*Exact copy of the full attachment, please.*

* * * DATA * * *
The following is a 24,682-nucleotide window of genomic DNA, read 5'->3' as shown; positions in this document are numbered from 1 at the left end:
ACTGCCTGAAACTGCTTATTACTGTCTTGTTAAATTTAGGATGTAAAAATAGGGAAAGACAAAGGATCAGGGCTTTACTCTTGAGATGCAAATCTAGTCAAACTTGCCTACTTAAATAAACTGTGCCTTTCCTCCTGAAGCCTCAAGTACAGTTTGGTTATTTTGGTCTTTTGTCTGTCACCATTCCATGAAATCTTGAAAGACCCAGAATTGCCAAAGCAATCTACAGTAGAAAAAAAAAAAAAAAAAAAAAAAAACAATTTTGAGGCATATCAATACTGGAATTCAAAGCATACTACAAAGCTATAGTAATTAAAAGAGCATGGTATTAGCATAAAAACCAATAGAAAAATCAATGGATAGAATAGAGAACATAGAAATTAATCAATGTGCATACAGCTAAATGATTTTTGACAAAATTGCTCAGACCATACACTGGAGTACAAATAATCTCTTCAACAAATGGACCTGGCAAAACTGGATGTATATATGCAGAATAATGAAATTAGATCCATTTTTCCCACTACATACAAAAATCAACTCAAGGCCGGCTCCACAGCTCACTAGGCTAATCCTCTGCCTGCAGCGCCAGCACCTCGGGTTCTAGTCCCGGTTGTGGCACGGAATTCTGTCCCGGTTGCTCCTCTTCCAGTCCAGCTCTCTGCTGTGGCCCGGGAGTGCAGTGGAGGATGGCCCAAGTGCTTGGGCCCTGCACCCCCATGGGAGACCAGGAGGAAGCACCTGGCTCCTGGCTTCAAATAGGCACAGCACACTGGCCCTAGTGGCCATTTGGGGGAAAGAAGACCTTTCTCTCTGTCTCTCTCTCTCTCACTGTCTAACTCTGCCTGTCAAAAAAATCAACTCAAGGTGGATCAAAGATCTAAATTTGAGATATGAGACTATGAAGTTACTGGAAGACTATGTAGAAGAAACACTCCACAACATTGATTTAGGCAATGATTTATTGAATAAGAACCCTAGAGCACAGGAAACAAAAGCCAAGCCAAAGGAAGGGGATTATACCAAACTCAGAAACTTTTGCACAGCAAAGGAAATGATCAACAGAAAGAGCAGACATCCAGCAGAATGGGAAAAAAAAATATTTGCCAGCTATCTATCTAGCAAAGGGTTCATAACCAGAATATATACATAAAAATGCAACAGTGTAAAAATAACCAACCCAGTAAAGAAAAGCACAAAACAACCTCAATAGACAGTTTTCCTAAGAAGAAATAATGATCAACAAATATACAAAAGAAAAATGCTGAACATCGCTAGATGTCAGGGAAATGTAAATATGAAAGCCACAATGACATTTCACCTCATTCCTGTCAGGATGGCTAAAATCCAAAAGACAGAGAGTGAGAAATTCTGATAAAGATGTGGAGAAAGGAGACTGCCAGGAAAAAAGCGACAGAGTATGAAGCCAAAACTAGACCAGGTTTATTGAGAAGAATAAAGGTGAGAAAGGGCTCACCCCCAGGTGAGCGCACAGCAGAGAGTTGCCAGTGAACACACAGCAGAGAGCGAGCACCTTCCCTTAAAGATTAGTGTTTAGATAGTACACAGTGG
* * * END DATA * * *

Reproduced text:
The following is a 24,682-nucleotide window of genomic DNA, read 5'->3' as shown; positions in this document are numbered from 1 at the left end:
ACTGCCTGAAACTGCTTATTACTGTCTTGTTAAATTTAGGATGTAAAAATAGGGAAAGACAAAGGATCAGGGCTTTACTCTTGAGATGCAAATCTAGTCAAACTTGCCTACTTAAATAAACTGTGCCTTTCCTCCTGAAGCCTCAAGTACAGTTTGGTTATTTTGGTCTTTTGTCTGTCACCATTCCATGAAATCTTGAAAGACCCAGAATTGCCAAAGCAATCTACAGTAGAAAAAAAAAAAAAAAAAAAAAAAAACAATTTTGAGGCATATCAATACTGGAATTCAAAGCATACTACAAAGCTATAGTAATTAAAAGAGCATGGTATTAGCATAAAAACCAATAGAAAAATCAATGGATAGAATAGAGAACATAGAAATTAATCAATGTGCATACAGCTAAATGATTTTTGACAAAATTGCTCAGACCATACACTGGAGTACAAATAATCTCTTCAACAAATGGACCTGGCAAAACTGGATGTATATATGCAGAATAATGAAATTAGATCCATTTTTCCCACTACATACAAAAATCAACTCAAGGCCGGCTCCACAGCTCACTAGGCTAATCCTCTGCCTGCAGCGCCAGCACCTCGGGTTCTAGTCCCGGTTGTGGCACGGAATTCTGTCCCGGTTGCTCCTCTTCCAGTCCAGCTCTCTGCTGTGGCCCGGGAGTGCAGTGGAGGATGGCCCAAGTGCTTGGGCCCTGCACCCCCATGGGAGACCAGGAGGAAGCACCTGGCTCCTGGCTTCAAATAGGCACAGCACACTGGCCCTAGTGGCCATTTGGGGGAAAGAAGACCTTTCTCTCTGTCTCTCTCTCTCTCACTGTCTAACTCTGCCTGTCAAAAAAATCAACTCAAGGTGGATCAAAGATCTAAATTTGAGATATGAGACTATGAAGTTACTGGAAGACTATGTAGAAGAAACACTCCACAACATTGATTTAGGCAATGATTTATTGAATAAGAACCCTAGAGCACAGGAAACAAAAGCCAAGCCAAAGGAAGGGGATTATACCAAACTCAGAAACTTTTGCACAGCAAAGGAAATGATCAACAGAAAGAGCAGACATCCAGCAGAATGGGAAAAAAAAATATTTGCCAGCTATCTATCTAGCAAAGGGTTCATAACCAGAATATATACATAAAAATGCAACAGTGTAAAAATAACCAACCCAGTAAAGAAAAGCACAAAACAACCTCAATAGACAGTTTTCCTAAGAAGAAATAATGATCAACAAATATACAAAAGAAAAATGCTGAACATCGCTAGATGTCAGGGAAATGTAAATATGAAAGCCACAATGACATTTCACCTCATTCCTGTCAGGATGGCTAAAATCCAAAAGACAGAGAGTGAGAAATTCTGATAAAGATGTGGAGAAAGGAGACTGCCAGGAAAAAAGCGACAGAGTATGAAGCCAAAACTAGACCAGGTTTATTGAGAAGAATAAAGGTGAGAAAGGGCTCACCCCCAGGTGAGCGCACAGCAGAGAGTTGCCAGTGAACACACAGCAGAGAGCGAGCACCTTCCCTTAAAGATTAGTGTTTAGATAGTACACAGTGG